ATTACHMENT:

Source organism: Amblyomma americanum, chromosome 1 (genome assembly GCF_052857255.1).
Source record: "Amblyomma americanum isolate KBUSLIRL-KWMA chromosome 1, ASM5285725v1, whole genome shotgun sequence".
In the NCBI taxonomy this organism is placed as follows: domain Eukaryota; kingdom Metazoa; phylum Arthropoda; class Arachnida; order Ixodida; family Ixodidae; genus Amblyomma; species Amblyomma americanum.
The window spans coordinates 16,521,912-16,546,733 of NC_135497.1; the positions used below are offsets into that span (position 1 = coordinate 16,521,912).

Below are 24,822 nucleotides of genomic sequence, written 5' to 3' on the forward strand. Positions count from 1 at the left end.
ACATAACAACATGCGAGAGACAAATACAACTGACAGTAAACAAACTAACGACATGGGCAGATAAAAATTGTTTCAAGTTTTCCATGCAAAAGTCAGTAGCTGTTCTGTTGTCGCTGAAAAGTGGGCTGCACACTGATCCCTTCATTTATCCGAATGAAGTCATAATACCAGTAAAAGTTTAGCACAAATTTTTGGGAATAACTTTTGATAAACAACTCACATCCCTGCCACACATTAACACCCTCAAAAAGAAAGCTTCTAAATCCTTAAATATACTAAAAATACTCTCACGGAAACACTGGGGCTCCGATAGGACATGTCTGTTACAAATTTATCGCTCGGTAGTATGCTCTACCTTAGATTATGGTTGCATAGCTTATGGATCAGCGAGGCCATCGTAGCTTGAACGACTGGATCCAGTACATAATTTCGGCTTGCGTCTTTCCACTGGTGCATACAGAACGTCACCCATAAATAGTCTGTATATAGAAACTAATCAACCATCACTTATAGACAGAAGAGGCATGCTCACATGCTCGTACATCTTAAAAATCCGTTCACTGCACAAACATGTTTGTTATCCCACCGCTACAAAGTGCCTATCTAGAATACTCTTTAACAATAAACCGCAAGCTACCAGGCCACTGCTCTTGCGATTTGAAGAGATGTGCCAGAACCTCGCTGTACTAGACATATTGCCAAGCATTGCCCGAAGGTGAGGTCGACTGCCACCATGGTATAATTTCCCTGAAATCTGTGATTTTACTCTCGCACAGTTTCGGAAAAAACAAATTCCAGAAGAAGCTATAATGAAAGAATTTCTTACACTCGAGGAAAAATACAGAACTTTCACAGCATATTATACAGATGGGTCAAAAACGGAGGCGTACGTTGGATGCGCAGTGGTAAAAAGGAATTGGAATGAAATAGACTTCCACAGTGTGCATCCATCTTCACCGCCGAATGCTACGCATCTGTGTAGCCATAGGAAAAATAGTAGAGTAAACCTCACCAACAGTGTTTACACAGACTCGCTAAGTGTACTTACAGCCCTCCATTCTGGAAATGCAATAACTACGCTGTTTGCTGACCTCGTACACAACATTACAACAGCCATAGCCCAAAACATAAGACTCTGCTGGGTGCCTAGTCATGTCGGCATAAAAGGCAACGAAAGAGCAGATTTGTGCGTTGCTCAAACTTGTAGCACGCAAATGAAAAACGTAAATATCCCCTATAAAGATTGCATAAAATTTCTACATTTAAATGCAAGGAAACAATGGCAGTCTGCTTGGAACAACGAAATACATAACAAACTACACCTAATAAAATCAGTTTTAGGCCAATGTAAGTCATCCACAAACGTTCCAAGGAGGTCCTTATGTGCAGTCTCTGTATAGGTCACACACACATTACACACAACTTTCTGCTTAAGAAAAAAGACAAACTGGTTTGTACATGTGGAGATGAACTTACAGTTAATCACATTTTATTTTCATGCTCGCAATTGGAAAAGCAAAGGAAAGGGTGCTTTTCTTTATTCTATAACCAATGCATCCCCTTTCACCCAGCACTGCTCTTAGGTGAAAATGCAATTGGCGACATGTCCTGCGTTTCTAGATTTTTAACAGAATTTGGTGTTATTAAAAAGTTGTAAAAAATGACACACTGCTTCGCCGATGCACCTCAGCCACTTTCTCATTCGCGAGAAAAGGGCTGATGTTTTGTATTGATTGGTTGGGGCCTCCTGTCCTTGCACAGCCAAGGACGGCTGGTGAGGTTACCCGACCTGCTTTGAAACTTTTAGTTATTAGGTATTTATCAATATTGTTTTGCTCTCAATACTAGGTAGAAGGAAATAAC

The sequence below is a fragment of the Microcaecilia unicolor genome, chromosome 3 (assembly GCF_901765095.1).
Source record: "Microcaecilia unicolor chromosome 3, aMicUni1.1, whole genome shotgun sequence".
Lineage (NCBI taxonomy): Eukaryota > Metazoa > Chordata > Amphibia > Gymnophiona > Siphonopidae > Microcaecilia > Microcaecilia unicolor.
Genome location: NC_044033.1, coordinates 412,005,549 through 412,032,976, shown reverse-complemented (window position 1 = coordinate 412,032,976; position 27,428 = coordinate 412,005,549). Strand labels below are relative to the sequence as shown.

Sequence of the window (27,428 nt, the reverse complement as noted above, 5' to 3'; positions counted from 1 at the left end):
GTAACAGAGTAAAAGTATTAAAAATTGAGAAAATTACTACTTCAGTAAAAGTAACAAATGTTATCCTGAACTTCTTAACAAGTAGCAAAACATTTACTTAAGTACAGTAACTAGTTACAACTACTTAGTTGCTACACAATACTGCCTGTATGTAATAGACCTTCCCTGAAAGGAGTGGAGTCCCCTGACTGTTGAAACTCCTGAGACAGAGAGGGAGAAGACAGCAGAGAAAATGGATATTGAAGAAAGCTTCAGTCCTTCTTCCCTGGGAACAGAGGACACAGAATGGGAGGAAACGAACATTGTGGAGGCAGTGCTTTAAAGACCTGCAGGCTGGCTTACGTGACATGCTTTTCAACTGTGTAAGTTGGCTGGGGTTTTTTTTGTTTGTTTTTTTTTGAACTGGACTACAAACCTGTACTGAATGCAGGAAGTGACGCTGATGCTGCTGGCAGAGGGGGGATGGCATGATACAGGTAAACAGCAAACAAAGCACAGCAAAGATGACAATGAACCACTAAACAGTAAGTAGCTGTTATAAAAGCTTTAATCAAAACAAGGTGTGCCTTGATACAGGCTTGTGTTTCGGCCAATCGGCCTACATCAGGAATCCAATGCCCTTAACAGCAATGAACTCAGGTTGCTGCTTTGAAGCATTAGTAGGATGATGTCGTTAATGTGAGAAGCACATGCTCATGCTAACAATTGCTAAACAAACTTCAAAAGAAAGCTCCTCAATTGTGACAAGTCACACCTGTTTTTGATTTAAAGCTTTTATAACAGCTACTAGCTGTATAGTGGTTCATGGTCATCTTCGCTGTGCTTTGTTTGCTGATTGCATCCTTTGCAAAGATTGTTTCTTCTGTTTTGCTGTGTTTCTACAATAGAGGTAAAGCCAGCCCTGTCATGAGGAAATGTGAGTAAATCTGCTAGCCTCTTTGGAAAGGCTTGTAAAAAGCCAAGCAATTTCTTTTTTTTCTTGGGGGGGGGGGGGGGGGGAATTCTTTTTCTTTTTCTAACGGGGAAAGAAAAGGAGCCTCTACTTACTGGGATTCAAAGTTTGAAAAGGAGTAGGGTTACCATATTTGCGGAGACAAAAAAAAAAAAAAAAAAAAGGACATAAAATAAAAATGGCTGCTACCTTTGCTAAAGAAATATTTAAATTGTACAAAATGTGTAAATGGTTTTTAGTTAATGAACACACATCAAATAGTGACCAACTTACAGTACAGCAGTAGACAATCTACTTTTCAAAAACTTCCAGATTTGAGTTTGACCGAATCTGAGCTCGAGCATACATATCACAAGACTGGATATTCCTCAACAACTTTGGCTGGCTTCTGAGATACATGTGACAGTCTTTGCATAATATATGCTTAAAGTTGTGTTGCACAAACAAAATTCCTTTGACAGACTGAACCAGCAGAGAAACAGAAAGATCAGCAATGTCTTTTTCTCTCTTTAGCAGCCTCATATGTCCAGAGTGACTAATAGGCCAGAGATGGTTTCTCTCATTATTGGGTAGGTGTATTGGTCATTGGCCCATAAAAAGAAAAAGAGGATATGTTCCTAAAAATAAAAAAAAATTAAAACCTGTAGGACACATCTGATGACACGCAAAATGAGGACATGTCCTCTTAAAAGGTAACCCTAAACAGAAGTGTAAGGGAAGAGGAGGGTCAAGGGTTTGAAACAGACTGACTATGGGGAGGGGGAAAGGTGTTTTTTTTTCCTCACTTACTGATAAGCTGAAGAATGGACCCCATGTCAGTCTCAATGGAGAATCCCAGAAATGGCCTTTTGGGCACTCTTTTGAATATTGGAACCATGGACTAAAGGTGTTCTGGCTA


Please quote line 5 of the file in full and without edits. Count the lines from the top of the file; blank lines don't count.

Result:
Below are 24,822 nucleotides of genomic sequence, written 5' to 3' on the forward strand. Positions count from 1 at the left end.